Jelena Dokic and Aryna Sabalenka have melted hearts at the Australian Open with a brilliant gesture after the first women's semi-final on Thursday night. Sabalenka beat Coco Gauff 7-6 (7-2) 6-4 to progress to Saturday night's final, where she will face Chinese player Zheng Qinwen.
Speaking to Dokic on court after the win, Sabalenka shared another wonderful post-match interview with the Aussie great. Dokic asked Sabalenka what it was like being able to play in front of female pioneers Evonne Goolagong Cawley and Billie Jean King, after the former had earlier been honoured on the 50th anniversary of her first Australian Open title in 1974.
“I couldn’t dream of playing in front of you guys," said the World No.2 from Belarus. "Thank you so much for everything you’ve done for our sport. It’s a privilege.”
In Dokic's final question, she asked Sabalenka if she would sign one of her match-used towels so Dokic could auction it off, stating that the proceeds would go towards victims of domestic abuse. Dokic had managed to snare a towel from Sabalenka the last time she interviewed her, but this time she made sure to get it autographed.
"After you won your last match, I asked you...You gave me a towel, they're precious, everyone wants one," Dokic said. "I said you're winning so much, you probably have about 20 in your hotel room. You gave me one, which you were so kind to give me.
"What I want to get you to do, if you're OK with it, can you sign it, because then we will auction it off for kids and women affected by domestic violence. Is that OK?"
A beautiful gesture from Aryna Sabalenka and Jelena Dokic ❤️
↳ Australian Open. Now Streaming. Every Match. Ad-free. Live & On Demand. Centre Court in 4K UHD.#StanSportAU #AO2024 #AusOpen pic.twitter.com/n1IxEaqUbp
— Stan Sport (@StanSportAU) January 25, 2024
Sabalenka didn't hesitate and immediately brought back one of her Australian Open towels. Dokic said: "That's why we love you. You are such a fierce competitor on the court. [But] I don't think that people know just how kind and compassionate and giving you are. Thank you. Thank you for what you do for women's sport as well. "
Fans were completely taken by the wonderful scenes between Dokic and Sabalenka. Their post-match interview was a big talking point on social media afterwards.
Aryna Sabalenka signed the two towels for Jelena Dokic to auction them off for the kids that are suffering from domestic violence, what a great initiative. Amazing to see, no one deserves to go through it #AusOpen #AusOpen2024 pic.twitter.com/Ag3IyHZiYz
— JAKE FLAGPIES23 🏆🖤🤍 (@IncrediblyBozza) January 25, 2024
Jelena Dokic just won the Australian Open without even entering. What a beautiful moment asking Sabalenka on this stage to support Domestic Violence charity by auctioning her towel. Public, powerful and a big middle finger up to the #AusOpen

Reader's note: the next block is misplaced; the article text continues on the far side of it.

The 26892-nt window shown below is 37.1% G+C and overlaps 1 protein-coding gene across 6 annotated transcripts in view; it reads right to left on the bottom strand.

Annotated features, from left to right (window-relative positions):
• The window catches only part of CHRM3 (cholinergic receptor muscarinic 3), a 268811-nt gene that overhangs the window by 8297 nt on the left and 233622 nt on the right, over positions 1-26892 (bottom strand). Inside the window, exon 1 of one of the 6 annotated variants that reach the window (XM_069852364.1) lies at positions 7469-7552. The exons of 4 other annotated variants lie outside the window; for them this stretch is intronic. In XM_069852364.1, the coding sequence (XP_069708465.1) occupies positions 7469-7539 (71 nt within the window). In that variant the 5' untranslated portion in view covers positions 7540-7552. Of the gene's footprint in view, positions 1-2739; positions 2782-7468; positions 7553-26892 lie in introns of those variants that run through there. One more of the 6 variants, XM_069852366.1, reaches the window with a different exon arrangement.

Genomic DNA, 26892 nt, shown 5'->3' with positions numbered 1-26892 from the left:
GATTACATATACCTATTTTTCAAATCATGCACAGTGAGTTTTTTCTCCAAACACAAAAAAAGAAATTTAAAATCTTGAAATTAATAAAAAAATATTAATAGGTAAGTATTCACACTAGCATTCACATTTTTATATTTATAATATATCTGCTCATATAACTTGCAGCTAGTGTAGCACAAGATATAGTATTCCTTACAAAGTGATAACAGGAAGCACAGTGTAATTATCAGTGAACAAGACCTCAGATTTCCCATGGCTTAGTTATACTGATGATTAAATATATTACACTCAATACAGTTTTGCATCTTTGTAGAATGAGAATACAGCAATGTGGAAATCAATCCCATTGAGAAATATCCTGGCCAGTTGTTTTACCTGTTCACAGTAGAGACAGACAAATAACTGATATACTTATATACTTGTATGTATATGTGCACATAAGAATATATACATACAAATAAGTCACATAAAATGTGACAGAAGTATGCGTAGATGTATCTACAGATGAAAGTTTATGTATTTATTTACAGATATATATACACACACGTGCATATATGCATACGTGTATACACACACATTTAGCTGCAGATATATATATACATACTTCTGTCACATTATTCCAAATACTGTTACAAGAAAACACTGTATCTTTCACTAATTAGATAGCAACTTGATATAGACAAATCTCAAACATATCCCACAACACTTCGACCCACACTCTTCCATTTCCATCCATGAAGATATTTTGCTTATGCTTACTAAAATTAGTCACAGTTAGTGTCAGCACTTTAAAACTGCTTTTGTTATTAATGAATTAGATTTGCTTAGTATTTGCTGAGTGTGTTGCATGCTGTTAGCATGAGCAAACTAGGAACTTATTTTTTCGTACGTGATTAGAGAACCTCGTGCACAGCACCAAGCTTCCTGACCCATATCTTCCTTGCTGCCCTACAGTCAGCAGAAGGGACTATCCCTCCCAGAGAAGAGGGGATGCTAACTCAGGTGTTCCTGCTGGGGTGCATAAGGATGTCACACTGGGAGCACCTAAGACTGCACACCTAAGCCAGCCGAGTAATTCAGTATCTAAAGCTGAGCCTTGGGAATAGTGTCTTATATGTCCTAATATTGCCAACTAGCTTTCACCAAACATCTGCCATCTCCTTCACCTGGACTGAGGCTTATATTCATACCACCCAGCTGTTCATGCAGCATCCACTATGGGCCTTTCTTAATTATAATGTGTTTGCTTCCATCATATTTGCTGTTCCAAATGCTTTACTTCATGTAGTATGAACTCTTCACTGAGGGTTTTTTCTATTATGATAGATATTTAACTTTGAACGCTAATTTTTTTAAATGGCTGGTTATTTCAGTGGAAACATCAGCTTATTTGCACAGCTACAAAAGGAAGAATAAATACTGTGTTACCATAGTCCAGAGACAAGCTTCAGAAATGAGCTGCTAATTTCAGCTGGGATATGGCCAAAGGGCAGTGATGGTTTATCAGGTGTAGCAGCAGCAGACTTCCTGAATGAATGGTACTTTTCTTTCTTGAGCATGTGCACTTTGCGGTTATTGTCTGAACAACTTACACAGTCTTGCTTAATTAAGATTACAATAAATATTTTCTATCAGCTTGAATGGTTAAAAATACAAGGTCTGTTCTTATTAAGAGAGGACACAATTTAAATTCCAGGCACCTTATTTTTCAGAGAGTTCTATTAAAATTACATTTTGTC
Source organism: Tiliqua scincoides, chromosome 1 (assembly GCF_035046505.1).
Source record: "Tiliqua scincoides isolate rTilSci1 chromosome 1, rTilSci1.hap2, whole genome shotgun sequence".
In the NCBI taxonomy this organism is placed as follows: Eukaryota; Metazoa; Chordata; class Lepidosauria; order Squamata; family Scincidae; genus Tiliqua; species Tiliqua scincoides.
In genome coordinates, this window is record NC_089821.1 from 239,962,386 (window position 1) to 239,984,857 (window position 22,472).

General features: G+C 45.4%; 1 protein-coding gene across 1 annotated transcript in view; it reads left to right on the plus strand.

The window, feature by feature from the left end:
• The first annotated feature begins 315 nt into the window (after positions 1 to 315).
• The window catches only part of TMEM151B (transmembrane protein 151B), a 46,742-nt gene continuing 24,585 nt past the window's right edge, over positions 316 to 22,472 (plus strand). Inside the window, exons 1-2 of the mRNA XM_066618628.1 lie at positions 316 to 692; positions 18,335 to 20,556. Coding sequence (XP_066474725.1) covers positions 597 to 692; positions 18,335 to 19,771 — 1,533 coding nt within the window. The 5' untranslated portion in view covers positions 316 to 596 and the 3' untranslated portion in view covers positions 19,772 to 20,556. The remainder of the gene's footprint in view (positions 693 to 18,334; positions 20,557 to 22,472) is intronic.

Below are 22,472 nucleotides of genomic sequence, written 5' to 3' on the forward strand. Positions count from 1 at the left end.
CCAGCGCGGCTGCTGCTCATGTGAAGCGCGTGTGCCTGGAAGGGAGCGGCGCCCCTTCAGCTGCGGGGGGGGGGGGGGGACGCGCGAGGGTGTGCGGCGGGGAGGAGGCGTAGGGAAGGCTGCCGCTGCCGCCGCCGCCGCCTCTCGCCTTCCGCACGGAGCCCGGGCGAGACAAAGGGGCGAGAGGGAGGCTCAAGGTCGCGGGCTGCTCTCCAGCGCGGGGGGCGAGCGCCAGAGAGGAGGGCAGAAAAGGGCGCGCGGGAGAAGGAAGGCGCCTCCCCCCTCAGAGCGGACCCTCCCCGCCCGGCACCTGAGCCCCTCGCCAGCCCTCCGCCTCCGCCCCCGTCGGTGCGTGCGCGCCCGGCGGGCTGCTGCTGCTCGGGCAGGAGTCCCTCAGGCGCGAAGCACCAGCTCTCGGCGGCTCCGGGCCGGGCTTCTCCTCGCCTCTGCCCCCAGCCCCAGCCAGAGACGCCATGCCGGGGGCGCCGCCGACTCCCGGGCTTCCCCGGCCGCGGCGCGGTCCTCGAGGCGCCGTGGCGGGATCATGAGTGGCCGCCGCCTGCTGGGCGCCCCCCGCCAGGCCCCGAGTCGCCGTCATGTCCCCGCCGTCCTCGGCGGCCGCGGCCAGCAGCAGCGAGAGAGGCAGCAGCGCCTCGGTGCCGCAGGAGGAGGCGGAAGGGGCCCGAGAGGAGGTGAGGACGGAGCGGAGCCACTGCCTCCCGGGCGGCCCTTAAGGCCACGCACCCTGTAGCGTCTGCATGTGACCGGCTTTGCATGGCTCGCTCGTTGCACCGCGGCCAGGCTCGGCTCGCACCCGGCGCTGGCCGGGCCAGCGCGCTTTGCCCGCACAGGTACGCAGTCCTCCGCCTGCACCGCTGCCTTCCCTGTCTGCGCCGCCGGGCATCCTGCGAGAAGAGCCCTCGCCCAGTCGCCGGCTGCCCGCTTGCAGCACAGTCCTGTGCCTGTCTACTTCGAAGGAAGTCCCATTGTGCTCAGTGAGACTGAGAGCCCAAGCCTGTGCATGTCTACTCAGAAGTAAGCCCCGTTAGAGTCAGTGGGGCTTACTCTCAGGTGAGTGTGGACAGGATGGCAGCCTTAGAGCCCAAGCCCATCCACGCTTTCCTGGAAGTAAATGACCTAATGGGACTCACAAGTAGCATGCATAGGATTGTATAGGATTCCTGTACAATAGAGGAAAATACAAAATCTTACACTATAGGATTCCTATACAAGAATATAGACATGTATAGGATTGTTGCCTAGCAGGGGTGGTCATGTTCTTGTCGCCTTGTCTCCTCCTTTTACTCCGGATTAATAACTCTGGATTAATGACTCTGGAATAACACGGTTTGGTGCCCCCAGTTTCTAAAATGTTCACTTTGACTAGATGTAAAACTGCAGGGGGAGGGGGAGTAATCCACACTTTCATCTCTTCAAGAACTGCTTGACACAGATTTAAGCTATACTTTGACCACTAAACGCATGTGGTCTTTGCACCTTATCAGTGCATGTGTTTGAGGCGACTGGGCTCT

— Jordan Holt (@JordanHolt23) January 25, 2024
— GabbyLamby (@gabby_lamb2069_) January 25, 2024
That’s why we love YOU Jelena!
— JILL TROTTER (@byebyekenso) January 25, 2024
Jelena is so lovable
— Barbara Flowers (@BarbaraHFlowers) January 25, 2024
When a winner becomes a champion and role model. Well done #Sabalenka !
— Claudio Carioca (@claudio_carioca) January 25, 2024
— Sanguine (@SagarikaRamana) January 25, 2024
Good heart both Sabalenka & Dokic❤️🙏
— Aruna Dahal C Bernier (@TennisBuddYs) January 25, 2024
Jelena Dokic's harrowing battle with domestic violence
Dokic's battle with abuse has been well documented. Last year the 40-year-old recounted some of the horrible treatment she received at the hands of estranged father and former coach Damir.
“Swollen, bruised and bleeding shins from being beaten and kicked all night with sharp shoes right into my shins for losing a match,” she wrote on social media. “These images were taken more than two weeks later and I was still heavily bruised. I was 17 years old.
“To this day I still have sensitive and bumpy shins from this beating. From every wound there is a scar and these are mine. I have survived but not everyone woman and girl has or will. And that’s the sad reality.”
Dokic rose to World No.4 in 1999, but just two years later she was back in Serbia and her career was basically over. She previously revealed how she was punched, whipped and even spat on as punishment by her father Damir.
"I was never hit or abused by my father until that very first day when I started playing tennis,” she said in 2017. "It got worse and worse and it spiralled out of control when we came to Australia when I was 11. In the end he kind of ruined my career and in a way really shorted it.”
If you or someone you know is impacted by sexual assault, domestic or family violence, call 1800RESPECT on 1800 737 732 or visit 1800RESPECT.org.au.
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